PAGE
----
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Will toll violators clog local courts?

There are always unintended consequences of legislative action, and the worse the legislation the worse the unintended consequences are. Mike Krusee’s HB 3588 and the toll roads it has wrought on our area is the case in point. TxDOT literally has no plan, or system in place, about how to collect from drivers who refuse to pay their tolls, Tough road ahead collecting late tolls, other then possibly clogging local Justice courts in Travis and Williamson County.

TXDOT’s Wisconsin-based collection agency is now calling violators at home and sending letters to try and get them to pay their tolls and fees.

But if you ignore the collection agency, there is little they can do. They cannot contact your credit report, they cannot prevent you from renewing your driver’s license and they cannot stop you from registering your vehicle with the state.

Taking violators to court could be TXDOT’s only option to collect the money. But until an Interlocal Agreement is reached, county officials said those cases will not be heard.


More than 150,000 toll violators owe $56.1 million in outstanding tolls and “administrative fees” – but the Texas Department of Transportation is hitting a roadblock, or several, when it comes to collecting them.

To be exact, the amount of outstanding tolls is $3.12 million. But KXAN discovered TXDOT is charging some violators more than 4000 percent in those “administrative fees”. And those fees are what push the total amount of money owed to $56.1 million.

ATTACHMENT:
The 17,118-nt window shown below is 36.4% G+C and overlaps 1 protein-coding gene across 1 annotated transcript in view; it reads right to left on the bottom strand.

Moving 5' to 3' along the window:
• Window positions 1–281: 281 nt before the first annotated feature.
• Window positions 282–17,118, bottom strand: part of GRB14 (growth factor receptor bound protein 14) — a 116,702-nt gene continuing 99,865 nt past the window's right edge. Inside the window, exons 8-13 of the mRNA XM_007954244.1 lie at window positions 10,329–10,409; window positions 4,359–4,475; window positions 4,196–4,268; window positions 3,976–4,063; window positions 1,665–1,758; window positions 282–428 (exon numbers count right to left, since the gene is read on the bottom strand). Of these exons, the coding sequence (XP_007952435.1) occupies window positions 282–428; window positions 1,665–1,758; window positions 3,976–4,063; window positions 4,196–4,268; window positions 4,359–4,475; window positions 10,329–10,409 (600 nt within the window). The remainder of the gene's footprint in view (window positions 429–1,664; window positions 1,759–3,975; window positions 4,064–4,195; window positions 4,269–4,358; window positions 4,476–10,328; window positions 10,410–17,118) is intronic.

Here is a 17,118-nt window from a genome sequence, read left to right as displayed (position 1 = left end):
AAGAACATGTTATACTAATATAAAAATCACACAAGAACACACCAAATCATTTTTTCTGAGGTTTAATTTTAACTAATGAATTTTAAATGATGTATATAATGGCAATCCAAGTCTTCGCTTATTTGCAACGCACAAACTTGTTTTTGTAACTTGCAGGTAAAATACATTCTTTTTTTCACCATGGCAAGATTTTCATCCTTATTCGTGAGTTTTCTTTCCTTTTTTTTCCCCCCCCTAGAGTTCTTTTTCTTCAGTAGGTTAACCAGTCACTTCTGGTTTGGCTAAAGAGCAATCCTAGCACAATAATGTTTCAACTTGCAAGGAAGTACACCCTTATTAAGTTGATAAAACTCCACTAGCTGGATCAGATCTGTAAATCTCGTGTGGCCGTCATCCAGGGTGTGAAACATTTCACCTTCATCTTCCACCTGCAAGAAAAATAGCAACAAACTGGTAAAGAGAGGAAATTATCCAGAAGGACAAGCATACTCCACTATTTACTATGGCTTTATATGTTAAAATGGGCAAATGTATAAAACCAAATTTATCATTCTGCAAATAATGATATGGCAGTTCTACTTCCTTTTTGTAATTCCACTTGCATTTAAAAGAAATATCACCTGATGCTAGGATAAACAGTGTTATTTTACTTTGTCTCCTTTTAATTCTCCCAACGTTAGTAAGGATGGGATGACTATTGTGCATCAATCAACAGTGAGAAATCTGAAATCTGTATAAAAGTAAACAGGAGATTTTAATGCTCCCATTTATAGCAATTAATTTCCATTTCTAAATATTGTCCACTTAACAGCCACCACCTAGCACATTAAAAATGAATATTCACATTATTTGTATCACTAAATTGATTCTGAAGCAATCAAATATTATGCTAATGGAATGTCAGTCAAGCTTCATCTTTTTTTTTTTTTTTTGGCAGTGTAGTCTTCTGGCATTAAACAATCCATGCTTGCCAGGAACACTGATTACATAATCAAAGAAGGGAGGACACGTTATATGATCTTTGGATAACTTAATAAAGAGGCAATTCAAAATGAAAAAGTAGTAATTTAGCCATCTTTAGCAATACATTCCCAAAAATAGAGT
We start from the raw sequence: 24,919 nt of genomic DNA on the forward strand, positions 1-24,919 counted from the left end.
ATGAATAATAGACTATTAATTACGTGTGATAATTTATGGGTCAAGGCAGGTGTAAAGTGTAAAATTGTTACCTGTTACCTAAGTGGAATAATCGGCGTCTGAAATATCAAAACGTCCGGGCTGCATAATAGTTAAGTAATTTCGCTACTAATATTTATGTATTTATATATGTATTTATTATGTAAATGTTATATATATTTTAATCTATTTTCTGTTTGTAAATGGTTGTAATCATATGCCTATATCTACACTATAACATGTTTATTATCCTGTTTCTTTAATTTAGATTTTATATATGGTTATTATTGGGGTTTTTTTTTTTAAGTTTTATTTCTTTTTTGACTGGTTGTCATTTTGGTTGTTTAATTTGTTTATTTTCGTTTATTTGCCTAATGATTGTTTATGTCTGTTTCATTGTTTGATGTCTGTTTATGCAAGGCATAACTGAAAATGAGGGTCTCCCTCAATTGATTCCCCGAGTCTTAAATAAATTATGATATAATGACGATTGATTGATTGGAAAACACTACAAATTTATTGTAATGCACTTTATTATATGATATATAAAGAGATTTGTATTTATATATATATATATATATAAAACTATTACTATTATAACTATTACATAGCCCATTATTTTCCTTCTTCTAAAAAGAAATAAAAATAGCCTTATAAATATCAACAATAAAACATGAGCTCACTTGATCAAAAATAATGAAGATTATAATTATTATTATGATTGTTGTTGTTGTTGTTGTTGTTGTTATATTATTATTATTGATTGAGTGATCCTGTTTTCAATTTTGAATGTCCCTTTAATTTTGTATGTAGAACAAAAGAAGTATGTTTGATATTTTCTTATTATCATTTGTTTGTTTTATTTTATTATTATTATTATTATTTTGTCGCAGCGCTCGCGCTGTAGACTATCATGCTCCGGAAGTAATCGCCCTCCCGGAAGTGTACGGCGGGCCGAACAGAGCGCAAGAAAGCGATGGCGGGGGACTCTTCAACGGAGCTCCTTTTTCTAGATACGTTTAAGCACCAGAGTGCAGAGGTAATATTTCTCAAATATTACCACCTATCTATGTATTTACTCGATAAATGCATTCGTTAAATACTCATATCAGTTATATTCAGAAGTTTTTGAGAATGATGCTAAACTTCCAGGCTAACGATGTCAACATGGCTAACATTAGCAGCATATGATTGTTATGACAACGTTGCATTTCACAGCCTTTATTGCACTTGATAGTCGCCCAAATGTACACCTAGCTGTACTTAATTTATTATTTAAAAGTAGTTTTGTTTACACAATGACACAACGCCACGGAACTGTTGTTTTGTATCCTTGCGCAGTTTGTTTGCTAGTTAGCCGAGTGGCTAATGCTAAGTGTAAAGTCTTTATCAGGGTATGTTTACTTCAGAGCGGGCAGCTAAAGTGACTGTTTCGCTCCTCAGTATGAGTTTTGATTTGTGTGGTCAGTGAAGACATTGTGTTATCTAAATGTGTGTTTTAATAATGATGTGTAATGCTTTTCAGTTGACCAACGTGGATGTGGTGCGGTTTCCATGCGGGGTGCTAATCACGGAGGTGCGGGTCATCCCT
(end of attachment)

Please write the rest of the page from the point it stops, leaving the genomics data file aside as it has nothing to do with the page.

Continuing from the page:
TXDOT said they’re now going to take those violators to court.


KXAN spoke with the elected officials in Williamson and Travis counties, and they agree with Gammon.

Travis County Treasurer Delores Ortega Carter said TXDOT needs to get their ducks in a row before they file any toll violation cases.

“They can file all the cases they want, how long they’ll be there we don’t know,” she said.

Carter’s colleague in Williamson County, Treasurer Vivian Wood concurs. “I just can’t see our judge and commissioners agreeing to anything even though the statute is there.”

County officials said it all boils down to what is called an Interlocal Agreement: A set of rules and guidelines to outline procedures dealing with court costs, collection of tolls and fees, where the money collected goes, payment methods, timeliness and line items.

They said there has got to be an Interlocal Agreement before any cases can be heard in county courtrooms. Ortega-Carter and Wood told KXAN they’ve been trying to get an agreement with TXDOT since 2006, but have not heard anything from the state agency.

“I don’t have anything from the state that tells me…and we don’t just send money down to the Comptroller without the state’s requirements for identification of those funds,” Wood said.

Ortega-Carter added: “We need to have a paper trail so that, for auditing purposes, we can see where it’s going. We don’t care how the state spends the money, that’s their problem. We do care how the county receives that money.”


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